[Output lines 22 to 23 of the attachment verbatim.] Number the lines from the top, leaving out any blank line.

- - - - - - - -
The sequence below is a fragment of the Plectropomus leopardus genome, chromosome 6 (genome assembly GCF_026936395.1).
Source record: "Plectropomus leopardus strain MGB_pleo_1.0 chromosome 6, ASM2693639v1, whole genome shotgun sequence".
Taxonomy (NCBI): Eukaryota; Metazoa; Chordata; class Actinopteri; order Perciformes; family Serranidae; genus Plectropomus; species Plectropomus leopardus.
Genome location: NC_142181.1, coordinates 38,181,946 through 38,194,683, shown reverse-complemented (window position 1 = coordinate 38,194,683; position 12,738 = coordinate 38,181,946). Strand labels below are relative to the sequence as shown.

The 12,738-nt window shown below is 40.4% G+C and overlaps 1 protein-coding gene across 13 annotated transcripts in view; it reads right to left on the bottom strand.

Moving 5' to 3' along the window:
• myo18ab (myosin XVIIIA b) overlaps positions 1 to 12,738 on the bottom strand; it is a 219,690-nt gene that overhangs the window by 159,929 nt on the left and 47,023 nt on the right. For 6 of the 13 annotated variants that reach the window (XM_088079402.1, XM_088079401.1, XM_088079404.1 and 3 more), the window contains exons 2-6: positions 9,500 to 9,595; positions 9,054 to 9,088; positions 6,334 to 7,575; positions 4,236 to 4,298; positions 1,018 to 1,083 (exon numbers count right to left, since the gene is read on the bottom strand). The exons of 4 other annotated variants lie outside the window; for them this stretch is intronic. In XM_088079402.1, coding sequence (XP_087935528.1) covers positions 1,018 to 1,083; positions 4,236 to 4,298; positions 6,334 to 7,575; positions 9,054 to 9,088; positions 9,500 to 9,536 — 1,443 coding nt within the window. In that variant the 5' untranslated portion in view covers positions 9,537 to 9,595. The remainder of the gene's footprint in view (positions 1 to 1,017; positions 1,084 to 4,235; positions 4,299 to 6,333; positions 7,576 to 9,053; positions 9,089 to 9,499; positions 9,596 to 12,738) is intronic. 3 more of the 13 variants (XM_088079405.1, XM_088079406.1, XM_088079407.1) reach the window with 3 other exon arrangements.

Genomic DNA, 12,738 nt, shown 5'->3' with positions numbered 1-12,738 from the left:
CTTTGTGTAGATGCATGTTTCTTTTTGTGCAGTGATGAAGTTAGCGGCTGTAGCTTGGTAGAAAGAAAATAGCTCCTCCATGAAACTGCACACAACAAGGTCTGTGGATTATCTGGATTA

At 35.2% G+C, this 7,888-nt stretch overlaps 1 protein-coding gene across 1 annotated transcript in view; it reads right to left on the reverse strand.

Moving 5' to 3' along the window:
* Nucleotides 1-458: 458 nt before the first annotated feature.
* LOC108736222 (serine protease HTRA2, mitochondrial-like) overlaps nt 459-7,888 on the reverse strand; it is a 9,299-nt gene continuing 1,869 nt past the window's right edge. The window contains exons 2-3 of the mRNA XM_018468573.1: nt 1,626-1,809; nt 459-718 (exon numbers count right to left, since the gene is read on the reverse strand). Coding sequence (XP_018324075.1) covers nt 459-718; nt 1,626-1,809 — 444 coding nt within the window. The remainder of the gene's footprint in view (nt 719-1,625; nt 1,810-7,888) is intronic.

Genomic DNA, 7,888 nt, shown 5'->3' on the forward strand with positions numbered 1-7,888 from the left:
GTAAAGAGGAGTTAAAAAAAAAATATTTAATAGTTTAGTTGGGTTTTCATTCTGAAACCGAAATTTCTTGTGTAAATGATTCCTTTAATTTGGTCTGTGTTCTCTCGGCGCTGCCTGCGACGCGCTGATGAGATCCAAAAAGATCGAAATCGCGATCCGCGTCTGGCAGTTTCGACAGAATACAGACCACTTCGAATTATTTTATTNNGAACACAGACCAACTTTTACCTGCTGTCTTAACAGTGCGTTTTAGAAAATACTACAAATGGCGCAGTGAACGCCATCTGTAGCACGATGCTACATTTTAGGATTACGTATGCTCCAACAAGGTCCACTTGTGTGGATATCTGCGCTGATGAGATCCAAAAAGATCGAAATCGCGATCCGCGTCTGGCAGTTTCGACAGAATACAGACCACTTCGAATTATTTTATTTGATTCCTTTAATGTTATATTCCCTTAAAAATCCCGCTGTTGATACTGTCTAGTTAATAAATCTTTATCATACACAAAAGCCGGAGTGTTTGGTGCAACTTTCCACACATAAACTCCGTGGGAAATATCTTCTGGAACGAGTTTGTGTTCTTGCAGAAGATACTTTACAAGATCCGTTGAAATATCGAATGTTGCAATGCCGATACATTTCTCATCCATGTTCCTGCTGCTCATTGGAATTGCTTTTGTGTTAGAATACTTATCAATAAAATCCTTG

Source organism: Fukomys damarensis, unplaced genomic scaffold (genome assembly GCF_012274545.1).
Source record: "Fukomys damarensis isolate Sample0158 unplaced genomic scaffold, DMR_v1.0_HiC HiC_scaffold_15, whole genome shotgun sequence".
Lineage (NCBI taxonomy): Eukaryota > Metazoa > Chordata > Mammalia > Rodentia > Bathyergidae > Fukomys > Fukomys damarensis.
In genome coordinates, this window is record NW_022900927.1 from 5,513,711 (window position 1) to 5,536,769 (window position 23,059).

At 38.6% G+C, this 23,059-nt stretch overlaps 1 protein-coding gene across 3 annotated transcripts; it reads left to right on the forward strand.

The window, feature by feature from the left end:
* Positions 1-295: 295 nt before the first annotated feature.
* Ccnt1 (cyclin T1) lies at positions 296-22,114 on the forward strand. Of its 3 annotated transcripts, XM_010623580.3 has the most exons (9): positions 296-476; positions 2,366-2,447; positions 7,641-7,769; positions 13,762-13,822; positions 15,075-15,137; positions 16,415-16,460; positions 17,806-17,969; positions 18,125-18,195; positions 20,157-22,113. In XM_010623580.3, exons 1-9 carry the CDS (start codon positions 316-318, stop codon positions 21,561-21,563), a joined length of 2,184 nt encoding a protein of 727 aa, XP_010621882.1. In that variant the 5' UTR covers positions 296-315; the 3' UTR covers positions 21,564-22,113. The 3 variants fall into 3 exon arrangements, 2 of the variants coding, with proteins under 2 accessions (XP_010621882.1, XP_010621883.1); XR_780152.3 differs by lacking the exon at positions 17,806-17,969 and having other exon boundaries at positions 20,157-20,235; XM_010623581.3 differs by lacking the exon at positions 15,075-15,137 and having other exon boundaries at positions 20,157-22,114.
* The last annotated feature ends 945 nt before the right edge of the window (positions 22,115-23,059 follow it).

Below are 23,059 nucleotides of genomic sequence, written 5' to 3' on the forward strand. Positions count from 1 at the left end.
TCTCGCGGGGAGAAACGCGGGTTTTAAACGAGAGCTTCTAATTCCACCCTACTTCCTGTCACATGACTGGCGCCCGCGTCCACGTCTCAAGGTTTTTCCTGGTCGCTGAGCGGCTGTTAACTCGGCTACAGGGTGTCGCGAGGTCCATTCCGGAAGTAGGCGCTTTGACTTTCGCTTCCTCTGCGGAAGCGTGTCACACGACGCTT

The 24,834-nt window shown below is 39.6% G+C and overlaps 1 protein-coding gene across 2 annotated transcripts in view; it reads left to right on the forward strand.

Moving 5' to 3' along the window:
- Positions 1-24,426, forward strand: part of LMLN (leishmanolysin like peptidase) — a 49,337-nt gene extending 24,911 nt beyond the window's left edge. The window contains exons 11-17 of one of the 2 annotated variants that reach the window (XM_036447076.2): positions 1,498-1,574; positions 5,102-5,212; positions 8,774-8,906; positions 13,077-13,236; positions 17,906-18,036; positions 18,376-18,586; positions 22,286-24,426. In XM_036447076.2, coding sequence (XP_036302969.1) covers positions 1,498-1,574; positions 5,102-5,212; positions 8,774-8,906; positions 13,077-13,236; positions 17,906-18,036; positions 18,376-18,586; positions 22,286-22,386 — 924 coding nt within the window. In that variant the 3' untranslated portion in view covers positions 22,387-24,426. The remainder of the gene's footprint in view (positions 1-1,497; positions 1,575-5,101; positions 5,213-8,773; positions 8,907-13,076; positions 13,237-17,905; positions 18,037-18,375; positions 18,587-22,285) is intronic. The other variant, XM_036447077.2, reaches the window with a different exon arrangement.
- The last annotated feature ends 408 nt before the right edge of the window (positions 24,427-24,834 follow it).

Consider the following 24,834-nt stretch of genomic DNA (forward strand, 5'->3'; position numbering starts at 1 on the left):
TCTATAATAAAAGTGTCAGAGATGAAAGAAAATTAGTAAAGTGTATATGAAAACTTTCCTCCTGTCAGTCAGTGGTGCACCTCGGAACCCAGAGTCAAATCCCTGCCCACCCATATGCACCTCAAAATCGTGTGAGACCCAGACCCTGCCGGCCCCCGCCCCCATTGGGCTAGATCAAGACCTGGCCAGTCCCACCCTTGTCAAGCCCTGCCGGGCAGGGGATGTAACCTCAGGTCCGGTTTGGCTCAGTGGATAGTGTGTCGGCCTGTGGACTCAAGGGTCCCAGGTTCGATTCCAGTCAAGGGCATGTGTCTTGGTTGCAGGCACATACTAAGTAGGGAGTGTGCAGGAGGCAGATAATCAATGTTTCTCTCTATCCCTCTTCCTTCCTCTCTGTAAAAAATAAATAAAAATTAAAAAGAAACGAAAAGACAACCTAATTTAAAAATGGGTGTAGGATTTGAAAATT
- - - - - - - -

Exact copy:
* Positions 1-295: 295 nt before the first annotated feature.
* Ccnt1 (cyclin T1) lies at positions 296-22,114 on the forward strand. Of its 3 annotated transcripts, XM_010623580.3 has the most exons (9): positions 296-476; positions 2,366-2,447; positions 7,641-7,769; positions 13,762-13,822; positions 15,075-15,137; positions 16,415-16,460; positions 17,806-17,969; positions 18,125-18,195; positions 20,157-22,113. In XM_010623580.3, exons 1-9 carry the CDS (start codon positions 316-318, stop codon positions 21,561-21,563), a joined length of 2,184 nt encoding a protein of 727 aa, XP_010621882.1. In that variant the 5' UTR covers positions 296-315; the 3' UTR covers positions 21,564-22,113. The 3 variants fall into 3 exon arrangements, 2 of the variants coding, with proteins under 2 accessions (XP_010621882.1, XP_010621883.1); XR_780152.3 differs by lacking the exon at positions 17,806-17,969 and having other exon boundaries at positions 20,157-20,235; XM_010623581.3 differs by lacking the exon at positions 15,075-15,137 and having other exon boundaries at positions 20,157-22,114.